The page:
Two men inspect their damage house after two rockets hit their area in a Beirut suburbs, May 26
Two men inspect their damaged house after two rockets hit their area in a Beirut suburbs, May 26, 2013. Photo by Reuters
Text size
AP
A Lebanese army officer stands next to a car damaged by one of the two rockets that hit their residential area in Beirut suburb, May 26, 2013. Photo by AP
AP
Members of a Hezbollah unit raise up their hands as they shout slogans in support of pro-Hezbollah leader Sheik Hassan Nasrallah in Lebanon, May 25, 2013.. Photo by AP

Two rockets hit a Shi'ite Muslim district of southern Beirut on Sunday, residents said, wounding several people, a day after the leader of Lebanese Shi'ite militant movement Hezbollah said his group would continue fighting in Syria until victory.

One of the rockets landed in a car sales yard next to a busy road junction in the southern Chiah neighborhood and the other hit an apartment 300 meters away, wounding five people.

There was no immediate claim of responsibility and the army said it was investigating who was behind the attack.

A Lebanese security source said three rocket launchers were found, one of which had failed to launch, in the hills to the southeast of the Lebanese capital, about 5 miles (8 km) from the area where the two rockets landed. 

The attack, close to Hezbollah's stronghold in southern Beirut, came just hours after its leader Hassan Nasrallah said his fighters were committed to Syria's war "to the end of the road."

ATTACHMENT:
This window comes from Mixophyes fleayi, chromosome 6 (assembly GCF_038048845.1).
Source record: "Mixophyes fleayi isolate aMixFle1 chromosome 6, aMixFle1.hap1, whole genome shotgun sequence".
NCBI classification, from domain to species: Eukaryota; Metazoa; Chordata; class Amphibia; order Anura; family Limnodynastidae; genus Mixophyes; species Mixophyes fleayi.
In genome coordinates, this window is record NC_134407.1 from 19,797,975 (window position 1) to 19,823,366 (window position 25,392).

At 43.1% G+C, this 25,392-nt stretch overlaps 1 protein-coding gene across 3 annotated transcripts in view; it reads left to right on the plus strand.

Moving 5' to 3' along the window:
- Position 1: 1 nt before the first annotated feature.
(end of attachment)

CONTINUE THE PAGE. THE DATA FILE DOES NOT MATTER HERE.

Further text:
Nasrallah said that Syria and Lebanon were facing a threat from radical Sunni Islamists, which he argued was a plot devised by the United States and its allies to serve Israel's interests in the region.

"We will not rely on anyone ... like all the battles before this one: We will be its people, its men, and we will be the ones who bring it victory," he said, speaking from an undisclosed location.

"We will continue to the end of the road, we accept this responsibility and will accept all sacrifices and expected consequences of this position," he said in the televised footage, which showed thousands of cheering people watching him on big screens in the Lebanese town of Mashgara.

Syrian President Bashar Assad comes from the minority Alawite sect, an offshoot of Shi'ite Islam. He has been bankrolled by regional Shi'ite power Iran and now increasingly by Hezbollah, Tehran's Lebanese proxy which was founded as a resistance movement to Israel.

Violence from the Syrian conflict, which began as a peaceful protest movement but descended into civil war, has increasingly spilled over into Lebanon, particularly in the northern city of Tripoli.

The bloodshed in Tripoli coincides with a fierce battle in Syria for the border town of Qusair, in which Hezbollah combatants have been fighting alongside Assad's army to drive out Syrian rebels who are supported by foreign fighters.

Nasrallah for the first time confirmed that his combatants were actively fighting in Syria, and said they had been there for several months. He said Hezbollah was not acting out of sectarian motives but to defend Lebanon from radical groups.

"Syria is no longer a place where there is a popular revolution against a political regime, rather it has become a place for imposing a political plan led by America and the West, and its tools in the region," he said in a speech to mark the 13th anniversary of Israel's withdrawal from southern Lebanon.